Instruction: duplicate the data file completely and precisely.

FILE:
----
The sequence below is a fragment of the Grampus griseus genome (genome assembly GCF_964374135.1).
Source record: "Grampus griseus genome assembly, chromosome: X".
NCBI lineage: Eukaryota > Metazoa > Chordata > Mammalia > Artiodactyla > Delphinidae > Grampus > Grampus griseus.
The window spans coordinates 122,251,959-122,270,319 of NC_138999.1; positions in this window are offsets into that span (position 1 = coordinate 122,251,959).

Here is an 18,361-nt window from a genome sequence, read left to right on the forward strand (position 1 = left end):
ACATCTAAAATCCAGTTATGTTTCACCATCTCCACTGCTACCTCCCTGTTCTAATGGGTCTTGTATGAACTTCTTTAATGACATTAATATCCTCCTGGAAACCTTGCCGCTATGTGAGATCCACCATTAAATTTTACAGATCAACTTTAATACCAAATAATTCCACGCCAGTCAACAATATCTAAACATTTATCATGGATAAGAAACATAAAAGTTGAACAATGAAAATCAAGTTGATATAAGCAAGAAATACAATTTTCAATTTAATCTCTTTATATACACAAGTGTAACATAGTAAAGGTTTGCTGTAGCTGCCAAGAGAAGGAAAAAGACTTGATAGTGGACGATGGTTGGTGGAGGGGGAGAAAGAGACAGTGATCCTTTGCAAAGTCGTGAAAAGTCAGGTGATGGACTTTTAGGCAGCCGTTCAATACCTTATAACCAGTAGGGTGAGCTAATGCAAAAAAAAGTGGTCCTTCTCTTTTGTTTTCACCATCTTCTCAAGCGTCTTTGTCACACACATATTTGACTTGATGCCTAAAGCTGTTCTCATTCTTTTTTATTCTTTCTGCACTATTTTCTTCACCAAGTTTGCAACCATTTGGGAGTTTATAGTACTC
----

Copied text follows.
The sequence below is a fragment of the Grampus griseus genome (genome assembly GCF_964374135.1).
Source record: "Grampus griseus genome assembly, chromosome: X".
NCBI lineage: Eukaryota > Metazoa > Chordata > Mammalia > Artiodactyla > Delphinidae > Grampus > Grampus griseus.
The window spans coordinates 122,251,959-122,270,319 of NC_138999.1; positions in this window are offsets into that span (position 1 = coordinate 122,251,959).

Here is an 18,361-nt window from a genome sequence, read left to right on the forward strand (position 1 = left end):
ACATCTAAAATCCAGTTATGTTTCACCATCTCCACTGCTACCTCCCTGTTCTAATGGGTCTTGTATGAACTTCTTTAATGACATTAATATCCTCCTGGAAACCTTGCCGCTATGTGAGATCCACCATTAAATTTTACAGATCAACTTTAATACCAAATAATTCCACGCCAGTCAACAATATCTAAACATTTATCATGGATAAGAAACATAAAAGTTGAACAATGAAAATCAAGTTGATATAAGCAAGAAATACAATTTTCAATTTAATCTCTTTATATACACAAGTGTAACATAGTAAAGGTTTGCTGTAGCTGCCAAGAGAAGGAAAAAGACTTGATAGTGGACGATGGTTGGTGGAGGGGGAGAAAGAGACAGTGATCCTTTGCAAAGTCGTGAAAAGTCAGGTGATGGACTTTTAGGCAGCCGTTCAATACCTTATAACCAGTAGGGTGAGCTAATGCAAAAAAAAGTGGTCCTTCTCTTTTGTTTTCACCATCTTCTCAAGCGTCTTTGTCACACACATATTTGACTTGATGCCTAAAGCTGTTCTCATTCTTTTTTATTCTTTCTGCACTATTTTCTTCACCAAGTTTGCAACCATTTGGGAGTTTATAGTACTC